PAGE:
Escape to the Wilderness—via Skateboard

Take an epic ride through the New England countryside.

In his latest short film, photographer and filmmaker Ian Durkin takes us on a skateboarding adventure through the Vermont woods. Filmed around the beautiful Green Mountains, Durkin’s movie explores the true core of the sport's popularity — it's plain old fun.

In the interview below, Durkin talks about skateboarding, the effects of video on memory, and whether you can stay behind the camera but still take part in the adventure.

The Atlantic: Your video does a great job of capturing a moment and perhaps even evoking a sense of nostalgia before the moment has even passed. How do you think video affects our memory?

Ian Durkin: I think that video can both form and alter our memory of events. A type of memory bias is misattributing stories and imagery as one’s own memory. Similarly with video, especially after one edits footage to create a narrative that he or she thinks is cool, a lot gets left out and footage is often used to convey something that it wasn’t at the time. Consequently, when one thinks back upon the event, the memory is often skewed by the narrative or feel of the video that came from it.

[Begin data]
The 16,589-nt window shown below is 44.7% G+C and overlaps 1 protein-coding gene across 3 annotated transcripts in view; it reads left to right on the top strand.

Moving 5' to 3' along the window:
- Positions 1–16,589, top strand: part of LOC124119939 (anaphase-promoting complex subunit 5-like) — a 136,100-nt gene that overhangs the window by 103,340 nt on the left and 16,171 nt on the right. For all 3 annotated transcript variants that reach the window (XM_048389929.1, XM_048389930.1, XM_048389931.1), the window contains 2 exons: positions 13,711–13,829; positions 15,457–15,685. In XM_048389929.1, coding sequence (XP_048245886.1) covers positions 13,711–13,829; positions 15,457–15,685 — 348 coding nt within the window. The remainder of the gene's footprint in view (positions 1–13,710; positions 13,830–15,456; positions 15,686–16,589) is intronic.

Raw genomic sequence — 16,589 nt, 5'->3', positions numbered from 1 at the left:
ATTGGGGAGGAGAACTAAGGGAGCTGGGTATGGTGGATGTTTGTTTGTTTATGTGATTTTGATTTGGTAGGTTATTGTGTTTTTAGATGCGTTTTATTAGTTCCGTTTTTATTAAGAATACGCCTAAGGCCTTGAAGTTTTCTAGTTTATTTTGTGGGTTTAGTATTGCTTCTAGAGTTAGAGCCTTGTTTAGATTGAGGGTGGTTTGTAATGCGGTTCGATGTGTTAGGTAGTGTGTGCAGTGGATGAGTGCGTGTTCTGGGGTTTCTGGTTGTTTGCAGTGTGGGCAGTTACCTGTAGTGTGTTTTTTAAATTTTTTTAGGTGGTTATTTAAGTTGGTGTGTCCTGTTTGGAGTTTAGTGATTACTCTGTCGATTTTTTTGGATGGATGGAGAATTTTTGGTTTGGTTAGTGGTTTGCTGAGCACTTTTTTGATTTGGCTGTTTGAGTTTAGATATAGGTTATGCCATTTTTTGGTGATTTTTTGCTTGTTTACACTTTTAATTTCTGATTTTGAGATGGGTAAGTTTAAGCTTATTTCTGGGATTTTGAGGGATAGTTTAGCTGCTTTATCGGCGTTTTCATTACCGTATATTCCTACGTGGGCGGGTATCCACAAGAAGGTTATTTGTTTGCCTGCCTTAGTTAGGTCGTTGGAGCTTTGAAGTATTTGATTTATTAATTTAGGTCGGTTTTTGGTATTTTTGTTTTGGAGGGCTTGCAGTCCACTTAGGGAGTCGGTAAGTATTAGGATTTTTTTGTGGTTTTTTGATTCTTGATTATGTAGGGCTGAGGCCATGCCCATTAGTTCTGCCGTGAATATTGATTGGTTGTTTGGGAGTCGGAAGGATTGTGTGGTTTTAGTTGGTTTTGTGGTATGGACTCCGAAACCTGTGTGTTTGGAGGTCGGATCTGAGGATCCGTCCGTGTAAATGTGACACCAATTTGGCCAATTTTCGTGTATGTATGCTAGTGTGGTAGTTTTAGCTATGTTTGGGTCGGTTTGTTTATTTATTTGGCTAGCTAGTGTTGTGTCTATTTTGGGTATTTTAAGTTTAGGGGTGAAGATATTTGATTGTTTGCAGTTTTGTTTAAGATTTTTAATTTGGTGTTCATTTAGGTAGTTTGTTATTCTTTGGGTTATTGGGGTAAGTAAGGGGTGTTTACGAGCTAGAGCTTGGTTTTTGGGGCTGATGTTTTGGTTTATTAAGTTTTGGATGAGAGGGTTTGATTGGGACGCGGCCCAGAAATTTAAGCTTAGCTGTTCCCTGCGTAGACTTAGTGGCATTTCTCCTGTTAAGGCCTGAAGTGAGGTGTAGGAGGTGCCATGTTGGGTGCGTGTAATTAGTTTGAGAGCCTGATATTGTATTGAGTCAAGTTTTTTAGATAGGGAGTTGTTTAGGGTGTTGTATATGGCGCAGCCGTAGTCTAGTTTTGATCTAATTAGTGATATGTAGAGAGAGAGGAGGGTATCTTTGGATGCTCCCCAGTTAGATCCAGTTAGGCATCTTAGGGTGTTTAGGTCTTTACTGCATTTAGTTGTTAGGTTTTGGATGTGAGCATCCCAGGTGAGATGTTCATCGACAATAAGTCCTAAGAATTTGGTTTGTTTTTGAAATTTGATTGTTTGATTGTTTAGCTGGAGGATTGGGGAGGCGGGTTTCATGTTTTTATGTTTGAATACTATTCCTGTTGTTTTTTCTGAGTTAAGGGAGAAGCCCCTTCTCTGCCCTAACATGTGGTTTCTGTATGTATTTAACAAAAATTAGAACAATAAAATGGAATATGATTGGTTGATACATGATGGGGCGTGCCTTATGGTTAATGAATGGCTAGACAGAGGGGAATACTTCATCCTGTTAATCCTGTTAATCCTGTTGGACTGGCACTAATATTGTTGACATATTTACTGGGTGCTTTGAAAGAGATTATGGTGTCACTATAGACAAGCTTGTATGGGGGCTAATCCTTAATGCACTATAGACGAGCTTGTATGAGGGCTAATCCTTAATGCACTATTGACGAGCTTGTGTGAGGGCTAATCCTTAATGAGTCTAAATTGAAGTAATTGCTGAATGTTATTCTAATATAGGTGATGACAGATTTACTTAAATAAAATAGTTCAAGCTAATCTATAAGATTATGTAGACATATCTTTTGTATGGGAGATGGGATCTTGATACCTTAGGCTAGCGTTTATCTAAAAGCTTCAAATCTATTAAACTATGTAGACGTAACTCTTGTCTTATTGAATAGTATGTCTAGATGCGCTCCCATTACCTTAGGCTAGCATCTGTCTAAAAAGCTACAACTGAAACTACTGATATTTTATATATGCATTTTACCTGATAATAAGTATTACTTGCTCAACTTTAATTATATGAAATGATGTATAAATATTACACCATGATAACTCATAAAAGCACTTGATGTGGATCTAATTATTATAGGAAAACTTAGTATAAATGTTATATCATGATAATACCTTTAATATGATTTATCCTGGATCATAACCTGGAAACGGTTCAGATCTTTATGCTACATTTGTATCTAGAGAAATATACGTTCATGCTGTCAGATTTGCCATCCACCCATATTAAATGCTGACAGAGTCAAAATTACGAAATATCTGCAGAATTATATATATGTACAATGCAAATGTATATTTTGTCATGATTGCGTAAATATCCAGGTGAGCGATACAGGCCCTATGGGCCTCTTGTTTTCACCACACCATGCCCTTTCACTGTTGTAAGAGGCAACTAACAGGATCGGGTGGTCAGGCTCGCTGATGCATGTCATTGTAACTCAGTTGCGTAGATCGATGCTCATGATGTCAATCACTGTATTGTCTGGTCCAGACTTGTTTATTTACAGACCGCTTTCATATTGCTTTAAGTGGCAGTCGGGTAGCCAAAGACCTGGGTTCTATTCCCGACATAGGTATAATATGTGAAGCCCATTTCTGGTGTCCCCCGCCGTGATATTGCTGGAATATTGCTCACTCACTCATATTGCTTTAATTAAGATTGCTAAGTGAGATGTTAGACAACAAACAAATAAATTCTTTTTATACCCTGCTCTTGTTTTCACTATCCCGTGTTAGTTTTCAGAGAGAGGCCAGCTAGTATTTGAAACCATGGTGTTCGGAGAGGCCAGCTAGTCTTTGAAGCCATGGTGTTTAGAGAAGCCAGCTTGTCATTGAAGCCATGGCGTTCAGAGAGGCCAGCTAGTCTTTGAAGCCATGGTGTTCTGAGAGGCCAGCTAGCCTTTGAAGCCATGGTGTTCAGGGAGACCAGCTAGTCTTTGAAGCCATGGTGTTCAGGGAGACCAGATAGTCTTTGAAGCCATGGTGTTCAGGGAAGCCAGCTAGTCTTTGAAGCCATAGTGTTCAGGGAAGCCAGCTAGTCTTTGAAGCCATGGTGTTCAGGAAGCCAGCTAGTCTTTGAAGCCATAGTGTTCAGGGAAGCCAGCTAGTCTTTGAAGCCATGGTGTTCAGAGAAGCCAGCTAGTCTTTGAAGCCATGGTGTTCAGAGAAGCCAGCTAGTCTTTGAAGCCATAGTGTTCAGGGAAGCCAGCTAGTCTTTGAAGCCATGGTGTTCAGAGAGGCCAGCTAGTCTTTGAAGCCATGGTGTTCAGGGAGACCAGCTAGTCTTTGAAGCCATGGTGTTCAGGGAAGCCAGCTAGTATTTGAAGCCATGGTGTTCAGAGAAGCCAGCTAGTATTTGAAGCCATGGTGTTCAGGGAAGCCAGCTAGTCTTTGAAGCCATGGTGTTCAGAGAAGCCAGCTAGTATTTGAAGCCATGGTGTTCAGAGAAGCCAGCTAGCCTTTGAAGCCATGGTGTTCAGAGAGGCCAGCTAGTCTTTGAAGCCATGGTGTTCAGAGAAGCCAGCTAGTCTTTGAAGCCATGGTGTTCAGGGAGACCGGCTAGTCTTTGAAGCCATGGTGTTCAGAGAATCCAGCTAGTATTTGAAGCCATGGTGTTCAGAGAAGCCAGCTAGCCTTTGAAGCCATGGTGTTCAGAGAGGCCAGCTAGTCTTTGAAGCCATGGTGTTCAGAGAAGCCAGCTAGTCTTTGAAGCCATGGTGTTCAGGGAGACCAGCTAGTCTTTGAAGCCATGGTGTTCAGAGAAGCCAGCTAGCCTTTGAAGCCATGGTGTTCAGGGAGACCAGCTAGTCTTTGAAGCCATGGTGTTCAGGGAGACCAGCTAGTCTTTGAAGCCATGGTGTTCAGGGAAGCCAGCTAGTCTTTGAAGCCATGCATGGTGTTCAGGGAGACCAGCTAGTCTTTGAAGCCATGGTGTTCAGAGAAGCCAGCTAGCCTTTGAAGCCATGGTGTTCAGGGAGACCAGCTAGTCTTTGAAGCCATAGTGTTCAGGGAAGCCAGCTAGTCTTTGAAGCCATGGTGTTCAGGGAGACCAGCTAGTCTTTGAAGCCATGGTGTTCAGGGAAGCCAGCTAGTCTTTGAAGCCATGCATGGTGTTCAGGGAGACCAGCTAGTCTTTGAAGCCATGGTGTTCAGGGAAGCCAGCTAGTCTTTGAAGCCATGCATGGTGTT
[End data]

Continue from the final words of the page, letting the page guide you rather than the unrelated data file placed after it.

Similarly, a lot has been made recently about people recording everything for the future and as a result not really being present in the actual moment. How do you maintain the distance necessary to film the project and yet still take part in the adventure?

I have always liked documenting stuff with photos and video partly so that I could re-live the fun times and also just because I get a kick out of playing with cameras. So for me, documenting a trip and working to make something cool from it is all part of the adventure.

Historically skateboarding has often been considered a rebellious act of youth, but over the years its popularity has driven the “sport” out from the underground and into the mainstream. Does this matter?

I’m not really sure. Probably for some people, but not so much for me. It’s just a fun activity to do with friends.

When you shoot, do you ever seek permission to skate and film in urban environments? And for that matter, when you chopped down the tree?

Nope, but the tree was in my friend's woods and he was all for it.

Do you have any other projects in the works?

I’m working on a video from a road trip I just went on in California, and I'm putting together a zine from photographs I’ve shot recently.

To see more videos and photographs from Ian Durkin visit iandurkin.com

Paul Rosenfeld writes and produces for Atlantic Video. His work has also appeared on The Daily Beast and CNN.com.

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